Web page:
Somewhere in there, gradually, but systematically, there has been an abdication of responsibility within the profession, most particularly in the networks. . . . So, if we look at the media today, we ought to be aware not just of what we are getting, but what we are not getting; the difference between what is authentic and what is inauthentic in contemporary American life and in the world, with a warning that in this celebrity culture, the forces of the inauthentic are becoming more powerful all the time.
All of that was ignored when he died, with establishment media figures exploiting his death to suggest that his greatness reflected well on what they do, as though what he did was the same thing as what they do (much the same way that Martin Luther King’s vehement criticisms of the United States generally and its imperialism and aggression specifically have been entirely whitewashed from his hagiography).
So, too, with the death of Walter Cronkite. Tellingly, his most celebrated and significant moment — Greg Mitchell says “this broadcast would help save many thousands of lives, U.S. and Vietnamese, perhaps even a million” — was when he stood up and announced that Americans shouldn’t trust the statements being made about the war by the U.S. Government and military, and that the specific claims they were making were almost certainly false. In other words, Cronkite’s best moment was when he did exactly that which the modern journalist today insists they must not ever do — directly contradict claims from government and military officials and suggest that such claims should not be believed. These days, our leading media outlets won’t even use words that are disapproved of by the Government.
Despite that, media stars will spend ample time flamboyantly commemorating Cronkite’s death as though he reflects well on what they do (though probably not nearly as much time as they spent dwelling on the death of Tim Russert, whose sycophantic servitude to Beltway power and “accommodating head waiter”-like, mindless stenography did indeed represent quite accurately what today’s media stars actually do). In fact, within Cronkite’s most important moments one finds the essence of journalism that today’s modern media stars not only fail to exhibit, but explicitly disclaim as their responsibility.
UPDATE: A reader reminds me that — very shortly after Tim Russert’s June, 2008 death — long-time Harper‘s editor Lewis Lapham attended a party to mark the release of a new book on Hunter Thompson, and Lapham said a few words. According to New York Magazine‘s Jada Yuan, this is what happened:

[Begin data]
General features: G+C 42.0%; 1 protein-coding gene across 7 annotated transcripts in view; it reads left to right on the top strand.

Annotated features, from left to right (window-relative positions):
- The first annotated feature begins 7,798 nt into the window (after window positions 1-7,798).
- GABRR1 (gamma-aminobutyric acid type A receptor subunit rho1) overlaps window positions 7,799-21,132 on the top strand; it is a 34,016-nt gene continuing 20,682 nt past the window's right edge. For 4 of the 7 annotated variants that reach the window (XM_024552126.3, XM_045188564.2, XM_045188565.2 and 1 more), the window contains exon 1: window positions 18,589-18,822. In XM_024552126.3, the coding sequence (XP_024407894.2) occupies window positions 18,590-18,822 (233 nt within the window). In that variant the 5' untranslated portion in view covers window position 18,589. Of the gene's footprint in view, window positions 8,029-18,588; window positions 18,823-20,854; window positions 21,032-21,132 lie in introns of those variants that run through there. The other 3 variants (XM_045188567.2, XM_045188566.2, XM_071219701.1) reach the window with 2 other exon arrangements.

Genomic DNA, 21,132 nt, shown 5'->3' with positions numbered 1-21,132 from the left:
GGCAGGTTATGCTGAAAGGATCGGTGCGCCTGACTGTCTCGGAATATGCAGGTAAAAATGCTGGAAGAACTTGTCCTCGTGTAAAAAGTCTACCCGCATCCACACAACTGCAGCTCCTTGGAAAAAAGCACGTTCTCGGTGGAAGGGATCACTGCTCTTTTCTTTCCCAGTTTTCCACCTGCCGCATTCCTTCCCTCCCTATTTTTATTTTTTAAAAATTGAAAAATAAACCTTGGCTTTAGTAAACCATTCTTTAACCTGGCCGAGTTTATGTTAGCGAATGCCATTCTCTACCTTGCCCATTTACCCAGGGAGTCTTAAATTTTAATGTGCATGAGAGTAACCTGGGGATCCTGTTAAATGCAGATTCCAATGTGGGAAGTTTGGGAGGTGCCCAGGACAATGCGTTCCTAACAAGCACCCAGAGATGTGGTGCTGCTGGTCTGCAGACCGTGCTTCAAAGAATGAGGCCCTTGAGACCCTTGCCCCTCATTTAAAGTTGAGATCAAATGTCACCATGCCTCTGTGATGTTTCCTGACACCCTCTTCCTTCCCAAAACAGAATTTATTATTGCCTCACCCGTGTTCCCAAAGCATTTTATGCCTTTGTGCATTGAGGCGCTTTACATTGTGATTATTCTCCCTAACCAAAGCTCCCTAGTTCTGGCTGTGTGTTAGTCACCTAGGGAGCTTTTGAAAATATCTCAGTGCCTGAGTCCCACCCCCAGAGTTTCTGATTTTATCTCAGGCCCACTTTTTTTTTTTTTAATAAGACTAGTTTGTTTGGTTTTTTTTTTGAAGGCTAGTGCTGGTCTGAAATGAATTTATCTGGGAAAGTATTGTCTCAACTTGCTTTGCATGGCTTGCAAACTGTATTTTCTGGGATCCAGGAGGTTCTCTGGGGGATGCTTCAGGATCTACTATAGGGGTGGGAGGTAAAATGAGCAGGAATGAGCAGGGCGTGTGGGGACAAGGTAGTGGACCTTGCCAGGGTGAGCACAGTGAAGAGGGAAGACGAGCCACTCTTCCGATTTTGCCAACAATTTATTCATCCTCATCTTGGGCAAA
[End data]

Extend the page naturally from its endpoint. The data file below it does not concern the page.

Lewis Lapham isn’t happy with political journalism today. “There was a time in America when the press and the government were on opposite sides of the field,” he said at a premiere party for Gonzo: The Life and Work of Dr. Hunter S. Thompson on June 25. “The press was supposed to speak on behalf of the people. The new tradition is that the press speaks on behalf of the government.” An example? “Tim Russert was a spokesman for power, wealth, and privilege,” Lapham said. “That’s why 1,000 people came to his memorial service. Because essentially he was a shill for the government. It didn’t matter whether it was Democratic or Republican. It was for the status quo.” What about Russert’s rep for catching pols in lies? “That was bullshit,” he said. “Thompson and Russert were two opposite poles.”
Writing in Harper‘s a few weeks later, Lapham — in the essay about Russert (entitled “An Elegy for a Rubber Stamp”) where he said Russert’s “on-air persona was that of an attentive and accommodating headwaiter, as helpless as Charlie Rose in his infatuation with A-list celebrity” — echoed Halberstam by writing:
Long ago in the days before journalists became celebrities, their enterprise was reviled and poorly paid, and it was understood by working newspapermen that the presence of more than two people at their funeral could be taken as a sign that they had disgraced the profession.
That Lapham essay is full of piercing invective (“On Monday I thought I’d heard the end of the sales promotion. Tim presumably had ascended to the great studio camera in the sky to ask Thomas Jefferson if he intended to run for president in 1804″), and — from a person who spent his entire adult life in journalism — it contains the essential truth about modern establishment journalism in America:
On television the voices of dissent can’t be counted upon to match the studio drapes or serve as tasteful lead-ins to the advertisements for Pantene Pro-V and the U.S. Marine Corps. What we now know as the “news media” serve at the pleasure of the corporate sponsor, their purpose not to tell truth to the powerful but to transmit lies to the powerless. Like Russert, who served his apprenticeship as an aide-de-camp to the late Senator Daniel Patrick Moynihan, most of the prominent figures in the Washington press corps (among them George Stephanopoulos, Bob Woodward, and Karl Rove) began their careers as bagmen in the employ of a dissembling politician or a corrupt legislature. Regarding themselves as de facto members of government, enabling and codependent, their point of view is that of the country’s landlords, their practice equivalent to what is known among Wall Street stock-market touts as “securitizing the junk.” When requesting explanations from secretaries of defense or congressional committee chairmen, they do so with the understanding that any explanation will do. Explain to us, my captain, why the United States must go to war in Iraq, and we will relay the message to the American people in words of one or two syllables. Instruct us, Mr. Chairman, in the reasons why K-Street lobbyists produce the paper that Congress passes into law, and we will show that the reasons are healthy, wealthy, and wise. Do not be frightened by our pretending to be suspicious or scornful. Together with the television camera that sees but doesn’t think, we’re here to watch, to fall in with your whims and approve your injustices. Give us this day our daily bread, and we will hide your vices in the rosebushes of salacious gossip and clothe your crimes in the aura of inspirational anecdote.